Something Positive

After my ‘Mister Grumpy’ moan about my driving licence this morning, we finally got to go to Pensthorpe Bird Park this afternoon, in lovely weather. I had my shorts on, as it was 16C, and a beautiful afternoon.


This predominantly waterfowl park is set in idyllic wetlands near the Norfolk town of Fakenham. It is a mecca for bird-watchers, who travel from all over England to see the ducks and geese.

Despite the fact that it was early in the season, and the Flamingo and Cranes enclosure was closed because of Avian Flu, we spent a leisurely couple of hours wandering around, followed by some delicious cakes and tea in the cafe, before the park closed at 4:30 pm. Ollie could not come with us, as dogs are not allowed, but he wasn’t left alone for long.

I took quite a lot of photos, and they will follow in some posts to come.

Suffice to say it calmed me down considerably.

Ollie’s weekend trip

After the painting was finished (for now) inside, it seemed a good idea to get away for a few days. An invitation from one of my oldest friends to visit her in Kent was accepted, and on Friday afternoon, the car was being packed up for a three-night stay. Ollie was curious of course. Bags being packed, car doors open, and items like chargers and toiletries being collected from various rooms. He decided to forego his afternoon nap, and to follow me around instead.

Once he saw me washing his food and water bowls prior to stacking them in the car, he was in no doubt that something was up. Sticking ever closer to my side, he decided to keep wagging his stumpy tail, to let me know he was still around. Every packed bag was sniffed carefully, especially the one containing his food and treats for the weekend ahead. By the time I was dressed and ready to leave, he was looking glum. He no doubt suspected that I was off somewhere, and he was not to be included. But when I lifted his large bed out, to fit it into the back section of the car, he was beside himself with excitement. Not even waiting to be told, he jumped into the back and settled down on the bed. He was happy to have installed himself, even though he had no idea where we were going.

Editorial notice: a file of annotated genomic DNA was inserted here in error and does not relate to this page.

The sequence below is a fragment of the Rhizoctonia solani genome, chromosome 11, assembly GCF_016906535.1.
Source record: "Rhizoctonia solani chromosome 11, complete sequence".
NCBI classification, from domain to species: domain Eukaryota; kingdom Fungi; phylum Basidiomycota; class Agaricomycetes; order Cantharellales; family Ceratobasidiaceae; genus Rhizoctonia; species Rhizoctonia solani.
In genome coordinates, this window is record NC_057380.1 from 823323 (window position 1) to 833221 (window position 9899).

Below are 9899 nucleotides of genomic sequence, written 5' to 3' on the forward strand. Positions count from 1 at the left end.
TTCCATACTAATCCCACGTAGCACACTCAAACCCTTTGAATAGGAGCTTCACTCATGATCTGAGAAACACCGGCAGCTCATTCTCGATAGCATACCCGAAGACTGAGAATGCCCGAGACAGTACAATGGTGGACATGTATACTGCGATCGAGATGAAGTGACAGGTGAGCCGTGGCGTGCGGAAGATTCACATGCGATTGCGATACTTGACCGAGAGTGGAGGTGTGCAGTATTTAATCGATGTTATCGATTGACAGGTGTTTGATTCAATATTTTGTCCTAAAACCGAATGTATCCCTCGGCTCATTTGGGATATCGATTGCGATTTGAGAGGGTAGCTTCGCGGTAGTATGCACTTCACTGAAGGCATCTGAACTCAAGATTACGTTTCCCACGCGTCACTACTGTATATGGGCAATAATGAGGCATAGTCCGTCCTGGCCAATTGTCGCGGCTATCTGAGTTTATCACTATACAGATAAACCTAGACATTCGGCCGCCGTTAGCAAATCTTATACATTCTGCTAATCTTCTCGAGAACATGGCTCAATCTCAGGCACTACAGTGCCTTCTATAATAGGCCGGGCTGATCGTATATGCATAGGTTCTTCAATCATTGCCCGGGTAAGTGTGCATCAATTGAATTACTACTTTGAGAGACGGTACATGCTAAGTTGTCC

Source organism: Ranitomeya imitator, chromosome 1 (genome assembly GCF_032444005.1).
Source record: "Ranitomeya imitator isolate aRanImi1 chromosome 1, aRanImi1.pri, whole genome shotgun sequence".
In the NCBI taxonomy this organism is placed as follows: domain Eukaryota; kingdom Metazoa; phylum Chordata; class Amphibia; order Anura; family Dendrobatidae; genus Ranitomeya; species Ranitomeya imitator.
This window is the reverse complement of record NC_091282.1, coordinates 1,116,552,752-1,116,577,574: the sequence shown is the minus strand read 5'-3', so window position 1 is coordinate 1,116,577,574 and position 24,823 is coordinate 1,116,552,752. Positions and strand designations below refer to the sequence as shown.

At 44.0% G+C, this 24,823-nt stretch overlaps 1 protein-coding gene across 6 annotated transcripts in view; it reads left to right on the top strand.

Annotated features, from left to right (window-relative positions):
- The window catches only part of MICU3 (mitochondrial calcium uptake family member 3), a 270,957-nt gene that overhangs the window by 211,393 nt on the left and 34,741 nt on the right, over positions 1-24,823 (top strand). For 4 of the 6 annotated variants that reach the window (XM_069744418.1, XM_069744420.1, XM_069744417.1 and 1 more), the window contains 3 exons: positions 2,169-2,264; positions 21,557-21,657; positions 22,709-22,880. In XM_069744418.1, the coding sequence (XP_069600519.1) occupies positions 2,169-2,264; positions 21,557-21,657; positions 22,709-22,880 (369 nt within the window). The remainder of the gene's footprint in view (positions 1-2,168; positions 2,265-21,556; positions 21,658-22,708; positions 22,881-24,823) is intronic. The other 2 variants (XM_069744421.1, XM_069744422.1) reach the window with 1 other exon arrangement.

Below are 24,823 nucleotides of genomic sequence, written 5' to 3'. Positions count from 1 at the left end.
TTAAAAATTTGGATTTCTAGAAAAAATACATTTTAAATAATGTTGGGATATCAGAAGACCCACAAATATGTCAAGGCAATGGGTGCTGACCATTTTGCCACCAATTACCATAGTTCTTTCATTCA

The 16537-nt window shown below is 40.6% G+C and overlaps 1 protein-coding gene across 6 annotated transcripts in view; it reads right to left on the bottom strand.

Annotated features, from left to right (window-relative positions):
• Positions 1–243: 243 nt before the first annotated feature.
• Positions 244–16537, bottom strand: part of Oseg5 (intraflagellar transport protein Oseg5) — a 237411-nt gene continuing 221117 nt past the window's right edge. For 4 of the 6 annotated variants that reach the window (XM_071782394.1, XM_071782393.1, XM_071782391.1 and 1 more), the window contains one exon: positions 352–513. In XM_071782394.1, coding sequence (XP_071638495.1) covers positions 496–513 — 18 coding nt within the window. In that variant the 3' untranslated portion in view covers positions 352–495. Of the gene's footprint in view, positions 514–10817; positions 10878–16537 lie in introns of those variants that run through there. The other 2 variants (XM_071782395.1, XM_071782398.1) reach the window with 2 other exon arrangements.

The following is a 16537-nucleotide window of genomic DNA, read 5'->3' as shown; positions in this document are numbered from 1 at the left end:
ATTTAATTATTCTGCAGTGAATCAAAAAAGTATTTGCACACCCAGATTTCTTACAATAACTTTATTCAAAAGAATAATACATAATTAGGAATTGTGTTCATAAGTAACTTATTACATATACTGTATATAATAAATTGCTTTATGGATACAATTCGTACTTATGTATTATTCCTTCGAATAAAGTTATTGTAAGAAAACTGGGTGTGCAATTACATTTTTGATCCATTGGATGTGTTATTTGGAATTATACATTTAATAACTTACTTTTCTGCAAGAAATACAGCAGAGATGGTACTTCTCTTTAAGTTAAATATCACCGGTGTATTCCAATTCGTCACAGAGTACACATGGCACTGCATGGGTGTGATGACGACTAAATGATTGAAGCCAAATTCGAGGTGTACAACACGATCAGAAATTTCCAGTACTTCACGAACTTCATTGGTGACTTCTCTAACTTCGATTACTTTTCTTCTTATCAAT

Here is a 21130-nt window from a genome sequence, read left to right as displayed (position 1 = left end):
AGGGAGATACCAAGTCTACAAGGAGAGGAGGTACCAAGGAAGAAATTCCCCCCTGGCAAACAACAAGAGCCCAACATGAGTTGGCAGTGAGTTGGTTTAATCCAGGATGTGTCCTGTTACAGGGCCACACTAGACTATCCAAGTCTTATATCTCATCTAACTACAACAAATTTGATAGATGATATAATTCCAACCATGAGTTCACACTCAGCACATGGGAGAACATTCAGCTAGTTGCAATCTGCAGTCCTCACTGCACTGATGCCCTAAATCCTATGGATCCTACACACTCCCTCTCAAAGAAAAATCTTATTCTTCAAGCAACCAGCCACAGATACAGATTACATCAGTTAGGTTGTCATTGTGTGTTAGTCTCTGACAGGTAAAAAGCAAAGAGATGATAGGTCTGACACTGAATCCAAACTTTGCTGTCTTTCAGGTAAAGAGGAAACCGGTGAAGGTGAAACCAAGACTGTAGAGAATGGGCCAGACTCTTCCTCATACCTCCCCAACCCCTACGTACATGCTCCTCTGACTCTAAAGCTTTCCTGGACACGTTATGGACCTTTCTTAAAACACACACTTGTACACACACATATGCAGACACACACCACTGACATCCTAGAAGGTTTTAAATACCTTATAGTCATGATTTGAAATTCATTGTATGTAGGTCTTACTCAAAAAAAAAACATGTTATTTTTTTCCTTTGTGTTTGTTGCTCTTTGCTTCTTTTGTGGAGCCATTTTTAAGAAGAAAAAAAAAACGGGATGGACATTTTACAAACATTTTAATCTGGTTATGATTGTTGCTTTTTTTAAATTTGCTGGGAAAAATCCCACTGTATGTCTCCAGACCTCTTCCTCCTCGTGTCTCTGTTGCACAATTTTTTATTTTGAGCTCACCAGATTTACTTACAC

During a drive of just under three hours, he snoozed happily in the back, and it would have been easy to forget he was even there. On arrival he was delighted to see my friend, who he has met on numerous occasions. But he was even more excited to see her stairs. As we have no stairs in our one-level house, he loves to go anywhere where there are stairs to investigate. He will scamper up and down them constantly, like a child on a slide. Once his bed was installed next to her garden door, and a couple of his soft toys appeared, he soon settled down, and showed no concern about being somewhere different.

When it came to taking him for walks, I was restricted to the local park. The town where she lives is very built-up, and has no wide open spaces or small rivers, like the areas that Ollie is used to seeing every day. The trip to the park along busy roads means that Ollie has to stay on his lead. So he makes his amusement by sniffing every new lamp-post, dustbin, street corner, or front garden. Walking a very short distance can take almost thirty minutes, as he discovers new smells and leaves his own mark behind. Once at the park, there are no squirrels or deer to track down, so he has to be content with seeing the occasional dog, or exploring the new place for any other good smells. After a long walk, I found a bench to sit down on, though that unfortunately only gave me a view of the busy main road. Ollie and I watched the streams of traffic for a while, and I wondered what he was thinking.

We didn’t venture too far from the house, using the time to catch up with news, and enjoying a visit from my friend’s extended family. Ollie was pleased to have more visitors who made a fuss of him, and by the time we were set to leave, he had become well-used to the new area, adapting almost immediately. However, once we got back yesterday afternoon, and I took him back to his usual stamping-grounds of Beetley Meadows and Hoe Rough, it was plain to see the joy on his wrinkled chops.

Maybe he enjoyed the change of scene, maybe not.

But I suspect he could take it or leave it.

Back from London